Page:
2. Kellie Pickler and Derek Hough – 47 points
  3. Aly Raisman and Mark Ballas – 45 points
  4. Jacoby Jones and Karina Smirnoff – 43 points
  5. Ingo Rademacher and Kym Johnson – 40 points
  6. Sean Lowe and Peta Murgatroyd – 39 points
  7. Andy Dick and Sharna Burgess – 37 points
  8. Dorothy Hamill and Tristan MacManus – 36 points
  9. Wynonna Judd and Tony Dovolani – 36 points
  10. Lisa Vanderpump and Gleb Savchenko – 36 points
  11. D.L. Hughley and Cheryl Burke – 28 points
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2013 Hilton HHonors Skate America Fact Sheet

25 Mar

2013 Skate America fact sheet.indd

Dancing with the Stars – Week Two Preview

25 Mar

Hamill’s up for the challenge as elimination rounds begin

By Mimi Whetstone

Last week, the judges and TV audience were introduced to a new cast of celebrities as the 16th season of Dancing with the Stars premiered on ABC. Now the stage has been set for an exciting night of competition as Olympic gold medalist Dorothy Hamill and partner Tristan MacManus take the dance floor tonight for their second performance with the hopes of gaining enough judges’ points and viewer votes to escape the show’s first elimination round.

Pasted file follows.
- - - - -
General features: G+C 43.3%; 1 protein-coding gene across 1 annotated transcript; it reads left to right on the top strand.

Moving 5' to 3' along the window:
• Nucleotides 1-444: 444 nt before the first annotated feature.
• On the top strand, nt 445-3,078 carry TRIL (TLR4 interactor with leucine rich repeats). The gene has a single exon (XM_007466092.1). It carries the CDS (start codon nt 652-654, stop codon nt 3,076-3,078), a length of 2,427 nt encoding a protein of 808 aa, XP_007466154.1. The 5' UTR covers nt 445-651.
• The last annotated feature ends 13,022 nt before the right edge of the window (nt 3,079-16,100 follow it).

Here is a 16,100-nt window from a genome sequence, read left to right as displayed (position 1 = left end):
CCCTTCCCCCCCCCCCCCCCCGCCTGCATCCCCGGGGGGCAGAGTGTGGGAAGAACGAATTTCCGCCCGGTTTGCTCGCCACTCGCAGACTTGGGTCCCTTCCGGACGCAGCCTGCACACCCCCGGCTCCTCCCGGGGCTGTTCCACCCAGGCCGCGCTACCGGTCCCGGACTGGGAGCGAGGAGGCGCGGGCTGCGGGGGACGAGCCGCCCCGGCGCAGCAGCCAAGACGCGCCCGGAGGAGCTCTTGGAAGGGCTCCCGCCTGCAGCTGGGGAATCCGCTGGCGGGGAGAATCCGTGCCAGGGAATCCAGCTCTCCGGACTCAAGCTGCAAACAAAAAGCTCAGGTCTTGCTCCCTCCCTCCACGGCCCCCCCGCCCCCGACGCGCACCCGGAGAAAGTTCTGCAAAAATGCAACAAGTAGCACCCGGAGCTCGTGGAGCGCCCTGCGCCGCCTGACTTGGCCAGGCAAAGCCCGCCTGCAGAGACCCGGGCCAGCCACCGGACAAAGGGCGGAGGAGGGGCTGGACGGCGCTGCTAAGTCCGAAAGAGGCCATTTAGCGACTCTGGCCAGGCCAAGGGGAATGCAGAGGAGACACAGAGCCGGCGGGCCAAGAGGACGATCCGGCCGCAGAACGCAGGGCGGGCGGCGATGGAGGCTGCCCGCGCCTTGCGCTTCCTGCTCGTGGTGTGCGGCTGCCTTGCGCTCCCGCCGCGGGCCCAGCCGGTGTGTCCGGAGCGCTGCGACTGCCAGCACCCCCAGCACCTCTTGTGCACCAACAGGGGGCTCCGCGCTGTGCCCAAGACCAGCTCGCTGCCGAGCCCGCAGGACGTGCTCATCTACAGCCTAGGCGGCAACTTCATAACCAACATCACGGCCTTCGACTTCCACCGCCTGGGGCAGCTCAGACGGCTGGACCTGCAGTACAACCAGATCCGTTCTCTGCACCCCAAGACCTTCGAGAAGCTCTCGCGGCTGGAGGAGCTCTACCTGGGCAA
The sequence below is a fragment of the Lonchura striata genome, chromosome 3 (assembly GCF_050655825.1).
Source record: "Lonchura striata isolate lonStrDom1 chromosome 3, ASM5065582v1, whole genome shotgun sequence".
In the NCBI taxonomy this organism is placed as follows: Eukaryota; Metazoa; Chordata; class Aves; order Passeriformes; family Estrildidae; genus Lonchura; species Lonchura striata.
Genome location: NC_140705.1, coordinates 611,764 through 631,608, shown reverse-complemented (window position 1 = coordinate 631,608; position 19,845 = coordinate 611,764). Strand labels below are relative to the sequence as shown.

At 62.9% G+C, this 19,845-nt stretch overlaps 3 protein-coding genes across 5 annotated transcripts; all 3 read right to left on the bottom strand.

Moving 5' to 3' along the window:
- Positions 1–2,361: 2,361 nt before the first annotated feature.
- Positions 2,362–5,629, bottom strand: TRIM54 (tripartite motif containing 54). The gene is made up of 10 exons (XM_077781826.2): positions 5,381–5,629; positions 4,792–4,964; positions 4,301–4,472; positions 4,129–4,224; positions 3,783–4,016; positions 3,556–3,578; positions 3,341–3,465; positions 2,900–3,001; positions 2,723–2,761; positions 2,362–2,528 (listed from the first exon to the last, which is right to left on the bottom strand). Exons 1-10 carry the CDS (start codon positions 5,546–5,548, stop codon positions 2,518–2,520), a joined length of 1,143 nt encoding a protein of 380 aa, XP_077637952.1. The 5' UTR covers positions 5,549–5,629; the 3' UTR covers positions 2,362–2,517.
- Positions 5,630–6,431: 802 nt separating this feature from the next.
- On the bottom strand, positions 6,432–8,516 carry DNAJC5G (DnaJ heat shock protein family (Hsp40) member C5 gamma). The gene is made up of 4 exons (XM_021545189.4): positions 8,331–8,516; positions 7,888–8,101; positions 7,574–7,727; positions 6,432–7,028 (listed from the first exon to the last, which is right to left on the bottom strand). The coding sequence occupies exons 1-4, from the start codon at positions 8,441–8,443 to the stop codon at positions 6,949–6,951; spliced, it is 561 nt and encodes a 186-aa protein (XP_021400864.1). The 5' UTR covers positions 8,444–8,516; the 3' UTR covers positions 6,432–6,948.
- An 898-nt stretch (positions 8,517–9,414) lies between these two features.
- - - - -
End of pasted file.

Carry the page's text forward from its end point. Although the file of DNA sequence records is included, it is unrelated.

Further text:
Heading into tonight’s competition (8 p.m. ET on ABC), Hamill and MacManus are part of a three-way tie for second place on the judges’ leaderboard after earning 21 points for their contemporary dance debut.

“It feels good to have the first one over and done so I kind of know what to expect,” Hamill said Friday. “It went OK. It wasn’t perfect, but it was one of the better run-throughs I had done in a while.”

While her graceful and elegant performance received positive comments from the judges last week, tonight’s jive won’t come as easily for Hamill after back pain temporarily sidelined her training.

“It’s something new that’s sort of crept up,” Hamill said. “Hopefully the doctor can get me all taken care of or at least help. It’s very disappointing and not helpful. The good news is that Tristan and I had started our routine already. It wasn’t entirely finished, there were still a couple of little holes, but it was done for the most part.

“I haven’t really been able to be on my feet practicing, so I’ve been watching the choreography and listening to the music over and over again. I’m hoping that after I see the doctor, I’ll be able to get out there and actually do it. I’m saying my prayers and crossing my fingers!”